Pendulum Rides ```Name: ash Status: student Age: N/A Location: N/A Country: N/A Date: N/A ``` Question: How does a pendulum ride work? Replies: Pendulum rides are usually driven by motors attached to tires in the pit of the ride. The rate of revolution of the tires is matched to the position of the pendulum (often a gondola or boat). If the amplitude is to be increased, the tires spin a bit faster upon contact. If trying to stop, the tires spin a bit slower on contact. The location of the pendulum is usually measured by proximity sensors on the axle of the ride. Please note that this ride is not a free pendulum. Moments of inertia need to be carefully calculated in the analysis of this ride. Some pendulum rides have counter balance masses that need to be part of the calculation. There are a few pendulum or platform rides that have the propulsion motor on the axis, but rarely are these rides freely swinging at any point in its motion. For riders, the ride feels different depending on location. Nearest the center of mass is tamer than on the end. ---Nathan A. Unterman Click here to return to the Physics Archives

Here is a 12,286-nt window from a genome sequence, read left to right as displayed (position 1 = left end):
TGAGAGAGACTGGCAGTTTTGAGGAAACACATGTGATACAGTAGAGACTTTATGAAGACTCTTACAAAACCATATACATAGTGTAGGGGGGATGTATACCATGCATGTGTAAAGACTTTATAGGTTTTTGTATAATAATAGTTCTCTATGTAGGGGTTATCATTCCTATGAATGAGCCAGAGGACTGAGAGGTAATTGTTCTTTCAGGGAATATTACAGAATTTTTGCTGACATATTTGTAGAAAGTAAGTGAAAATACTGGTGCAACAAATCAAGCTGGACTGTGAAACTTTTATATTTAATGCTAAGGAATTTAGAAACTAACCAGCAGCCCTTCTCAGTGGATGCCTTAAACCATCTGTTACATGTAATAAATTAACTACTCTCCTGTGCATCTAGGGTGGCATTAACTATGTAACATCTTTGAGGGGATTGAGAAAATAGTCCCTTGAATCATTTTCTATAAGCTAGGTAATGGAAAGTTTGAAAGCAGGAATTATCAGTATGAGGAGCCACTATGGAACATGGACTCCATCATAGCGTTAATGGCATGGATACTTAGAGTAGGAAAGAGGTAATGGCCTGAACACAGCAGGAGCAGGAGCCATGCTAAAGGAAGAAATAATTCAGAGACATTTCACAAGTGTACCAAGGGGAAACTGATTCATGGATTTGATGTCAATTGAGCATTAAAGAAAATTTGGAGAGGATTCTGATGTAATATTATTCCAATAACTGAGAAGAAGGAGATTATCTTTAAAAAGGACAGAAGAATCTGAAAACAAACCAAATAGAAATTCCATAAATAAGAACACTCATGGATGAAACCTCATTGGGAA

NEWTON is an electronic community for Science, Math, and Computer Science K-12 Educators, sponsored and operated by Argonne National Laboratory's Educational Programs, Andrew Skipor, Ph.D., Head of Educational Programs.

For assistance with NEWTON contact a System Operator (help@newton.dep.anl.gov), or at Argonne's Educational Programs

NEWTON AND ASK A SCIENTIST
Educational Programs
Building 360
9700 S. Cass Ave.
Argonne, Illinois
60439-4845, USA
Update: June 2012